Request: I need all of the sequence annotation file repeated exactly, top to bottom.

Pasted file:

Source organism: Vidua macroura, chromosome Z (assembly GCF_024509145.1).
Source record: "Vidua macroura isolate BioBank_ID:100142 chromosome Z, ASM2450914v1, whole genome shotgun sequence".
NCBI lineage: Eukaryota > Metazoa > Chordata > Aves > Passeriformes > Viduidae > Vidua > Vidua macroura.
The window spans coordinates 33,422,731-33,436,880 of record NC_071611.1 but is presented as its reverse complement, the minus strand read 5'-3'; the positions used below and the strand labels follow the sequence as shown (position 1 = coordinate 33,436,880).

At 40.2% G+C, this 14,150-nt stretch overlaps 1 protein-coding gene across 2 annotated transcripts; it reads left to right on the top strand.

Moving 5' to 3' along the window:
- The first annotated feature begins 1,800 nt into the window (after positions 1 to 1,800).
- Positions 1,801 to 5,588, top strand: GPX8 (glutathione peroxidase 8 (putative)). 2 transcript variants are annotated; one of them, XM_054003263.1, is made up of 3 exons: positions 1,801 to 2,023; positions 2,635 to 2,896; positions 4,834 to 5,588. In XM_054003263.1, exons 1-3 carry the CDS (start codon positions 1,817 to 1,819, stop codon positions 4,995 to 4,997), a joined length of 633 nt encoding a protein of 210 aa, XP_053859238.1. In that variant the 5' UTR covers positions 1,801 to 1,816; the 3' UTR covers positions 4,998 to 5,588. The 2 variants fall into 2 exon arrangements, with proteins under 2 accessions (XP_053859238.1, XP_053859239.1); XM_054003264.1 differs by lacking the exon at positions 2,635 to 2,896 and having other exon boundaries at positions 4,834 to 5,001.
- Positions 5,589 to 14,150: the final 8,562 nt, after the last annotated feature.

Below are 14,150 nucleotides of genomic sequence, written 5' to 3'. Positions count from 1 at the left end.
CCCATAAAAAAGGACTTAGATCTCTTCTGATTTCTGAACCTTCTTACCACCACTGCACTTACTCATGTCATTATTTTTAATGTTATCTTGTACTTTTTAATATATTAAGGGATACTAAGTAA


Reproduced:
Source organism: Vidua macroura, chromosome Z (assembly GCF_024509145.1).
Source record: "Vidua macroura isolate BioBank_ID:100142 chromosome Z, ASM2450914v1, whole genome shotgun sequence".
NCBI lineage: Eukaryota > Metazoa > Chordata > Aves > Passeriformes > Viduidae > Vidua > Vidua macroura.
The window spans coordinates 33,422,731-33,436,880 of record NC_071611.1 but is presented as its reverse complement, the minus strand read 5'-3'; the positions used below and the strand labels follow the sequence as shown (position 1 = coordinate 33,436,880).

At 40.2% G+C, this 14,150-nt stretch overlaps 1 protein-coding gene across 2 annotated transcripts; it reads left to right on the top strand.

Moving 5' to 3' along the window:
- The first annotated feature begins 1,800 nt into the window (after positions 1 to 1,800).
- Positions 1,801 to 5,588, top strand: GPX8 (glutathione peroxidase 8 (putative)). 2 transcript variants are annotated; one of them, XM_054003263.1, is made up of 3 exons: positions 1,801 to 2,023; positions 2,635 to 2,896; positions 4,834 to 5,588. In XM_054003263.1, exons 1-3 carry the CDS (start codon positions 1,817 to 1,819, stop codon positions 4,995 to 4,997), a joined length of 633 nt encoding a protein of 210 aa, XP_053859238.1. In that variant the 5' UTR covers positions 1,801 to 1,816; the 3' UTR covers positions 4,998 to 5,588. The 2 variants fall into 2 exon arrangements, with proteins under 2 accessions (XP_053859238.1, XP_053859239.1); XM_054003264.1 differs by lacking the exon at positions 2,635 to 2,896 and having other exon boundaries at positions 4,834 to 5,001.
- Positions 5,589 to 14,150: the final 8,562 nt, after the last annotated feature.

Below are 14,150 nucleotides of genomic sequence, written 5' to 3'. Positions count from 1 at the left end.
CCCATAAAAAAGGACTTAGATCTCTTCTGATTTCTGAACCTTCTTACCACCACTGCACTTACTCATGTCATTATTTTTAATGTTATCTTGTACTTTTTAATATATTAAGGGATACTAAGTAA